My favorite books of 2020

What I’m about to say will surprise exactly no one: 2020 was an unusual reading year for me. I read stacks and stacks of wonderful books, and yet I read very differently than I have in previous years.

When the year began, I was preparing to release a book of my own, and getting ready to head out on book tour—where I’ve learned that, weirdly, I don’t have time to do much reading. Well, Don’t Overthink It came out on March 3, and we all know what happened next.

On top of the pandemic, my dad became critically ill this year and died late summer, and while the effects on my reading life were far from the most significant, they were immediate and obvious.

In 2019 I read just over 200 books. 2020 isn’t over yet, but I’m dangerously close to 300. That’s not a number I’m proud of; it’s too high, and that’s because I read and read and read as a coping mechanism this summer. You won’t see these books listed below, but honorable mentions and a big piece of my heart go to Penny Reid’s Winston Brothers and Knitting in the City series, Susannah Nix’s Remedial Rocket Science series, and Kate Clayborn’s Beginner’s Luck series for providing a pleasant much-needed distraction this year. Series like these are also a big factor in my annual tally: it was easy for me to read one of these books in a day, and then immediately begin the next in line.

Choosing favorites is always terribly difficult, but with so many titles to choose from, it was especially difficult this year. Instead of forcing myself to narrow it down, I decided to go big. Below, you’ll see:

• 13 favorite novels
• 10 favorite nonfiction books
• 7 favorite re-reads
• and that doesn’t even include audiobooks, which I’ll post tomorrow. (Yes, this was absolutely a sneaky way for me to sneak in more favorites!)

For this year’s favorites list, I prioritized books with staying power and emotional resonance; ones that were well-written, that I enjoyed reading, and that I found myself returning to in my mind—even long after I finished the book.

I track my titles in my reading journal, and put a simple little star by especially noteworthy titles. Despite my best efforts at record-keeping, I’m probably forgetting a favorite here, because I always do.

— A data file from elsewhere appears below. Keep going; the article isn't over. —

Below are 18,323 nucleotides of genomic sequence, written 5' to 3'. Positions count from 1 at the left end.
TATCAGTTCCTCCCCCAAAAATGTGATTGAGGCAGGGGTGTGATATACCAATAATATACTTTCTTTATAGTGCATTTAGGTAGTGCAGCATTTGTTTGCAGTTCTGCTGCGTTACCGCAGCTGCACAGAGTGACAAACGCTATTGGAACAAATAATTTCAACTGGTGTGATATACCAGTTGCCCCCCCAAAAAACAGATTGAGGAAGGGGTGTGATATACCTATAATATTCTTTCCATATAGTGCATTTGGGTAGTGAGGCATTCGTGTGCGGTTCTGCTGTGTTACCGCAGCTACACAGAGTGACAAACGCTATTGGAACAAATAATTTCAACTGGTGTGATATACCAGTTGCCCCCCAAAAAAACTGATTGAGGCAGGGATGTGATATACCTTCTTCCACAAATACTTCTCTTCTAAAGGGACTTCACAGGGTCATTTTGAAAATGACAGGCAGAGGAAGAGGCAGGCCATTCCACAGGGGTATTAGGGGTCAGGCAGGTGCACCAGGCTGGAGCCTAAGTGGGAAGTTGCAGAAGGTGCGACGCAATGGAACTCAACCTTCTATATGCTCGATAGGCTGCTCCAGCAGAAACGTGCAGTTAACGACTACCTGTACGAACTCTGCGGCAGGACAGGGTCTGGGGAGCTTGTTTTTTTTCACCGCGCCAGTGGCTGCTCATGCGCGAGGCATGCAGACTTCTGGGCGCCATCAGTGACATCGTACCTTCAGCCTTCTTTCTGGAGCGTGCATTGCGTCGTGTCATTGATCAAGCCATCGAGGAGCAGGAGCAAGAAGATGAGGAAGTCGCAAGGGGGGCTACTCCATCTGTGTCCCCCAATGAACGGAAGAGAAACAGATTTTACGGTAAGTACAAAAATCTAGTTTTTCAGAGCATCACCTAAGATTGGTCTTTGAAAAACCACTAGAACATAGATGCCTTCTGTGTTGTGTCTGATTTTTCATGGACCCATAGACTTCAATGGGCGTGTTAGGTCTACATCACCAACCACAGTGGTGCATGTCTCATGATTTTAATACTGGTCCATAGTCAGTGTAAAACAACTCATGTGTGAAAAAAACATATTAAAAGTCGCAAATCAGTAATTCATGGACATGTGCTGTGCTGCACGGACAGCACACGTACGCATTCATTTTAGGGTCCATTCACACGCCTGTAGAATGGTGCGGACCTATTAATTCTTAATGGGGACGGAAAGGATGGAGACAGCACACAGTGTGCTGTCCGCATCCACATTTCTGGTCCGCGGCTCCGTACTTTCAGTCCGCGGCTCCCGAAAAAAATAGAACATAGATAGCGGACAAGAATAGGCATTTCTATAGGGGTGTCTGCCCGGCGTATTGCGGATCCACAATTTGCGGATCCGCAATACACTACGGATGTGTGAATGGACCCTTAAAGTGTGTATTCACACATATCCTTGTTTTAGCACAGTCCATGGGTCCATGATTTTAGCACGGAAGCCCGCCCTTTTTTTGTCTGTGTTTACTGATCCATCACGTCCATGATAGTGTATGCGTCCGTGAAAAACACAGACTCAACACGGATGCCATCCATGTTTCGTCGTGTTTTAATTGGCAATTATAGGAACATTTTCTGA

I would love to hear your favorite books of the year in the comments section. And if you’d like to find and enjoy more books you truly love in the year to come, make sure you join us for our 2021 Reading Challenge: our #1 goal is to get you reading more great books that are just right for you. We’ll post that on the blog next week and talk about it more in January.

All books featured here were chosen because I loooove them. If you buy something through our retail links, we may earn an affiliate commission. More info here.

My favorite novels of 2020

I read so many wonderful novels this year that even narrowing down my list to this hefty baker’s dozen was hard!

Olive, Again

Olive, Again

I've been meaning to read this and Olive Kitteredge for years, and it was a joy to read them both practically back-to-back in February. Retired schoolteacher Olive is not keen about the way her small Maine town is changing. Through a series of interconnected short stories, we get to know Olive's family and some of the townspeople as they each grapple with their respective problems. I enjoyed this follow-up even more than the Pulitzer-winning original. Strout has a genius for capturing profound emotions in everyday moments, which made this collection by turns hilarious and heartbreaking. More info →
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Gold: A Novel

Gold: A Novel

I actually read this in the last days of 2019, but since I read it after I shared my favorite books of 2019 I'm including it here. When my husband, Will, came on on What Should I Read Next, he named this as his favorite book possibly ever—and so I made it a winter break priority. I LOVED it and read it in two days. The story centers around two velodrome cyclists who are best friends and arch-rivals, training under the same coach for their last remaining shot at the London Olympics, while respectively navigating personal crises and the life-threatening sickness of a child (note that content warning, please). I was riveted as Cleave set out the complicated history between the two women and kept raising the stakes in the present. The story is told from multiple points of view to great effect; the coach's point of view made the book for me. More info →
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The Jane Austen Society

The Jane Austen Society

This charming debut was a 2020 Minimalist Summer Reading Guide selection as well as one of our picks for the Modern Mrs Darcy Book Club. Jane Austen lived out her last days in the sleepy village of Chawton, and in the days just after World War II, her legacy still looms large. Times are hard, and we meet several villagers burdened with their own private sorrows, who are doing what they’ve always done: turning to the works of Austen for solace. When a local business attempts to buy the Austen property and raze her cottage, the villagers band together to preserve her legacy. At one point, a character muses that Austen’s works present “a world so a part of our own, yet so separate, that entering it is like some kind of tonic.” The same can be said of Jenner’s wonderful book. Audiophile alert: Richard Armitage reads the audiobook, and his narration is predictably outstanding. More info →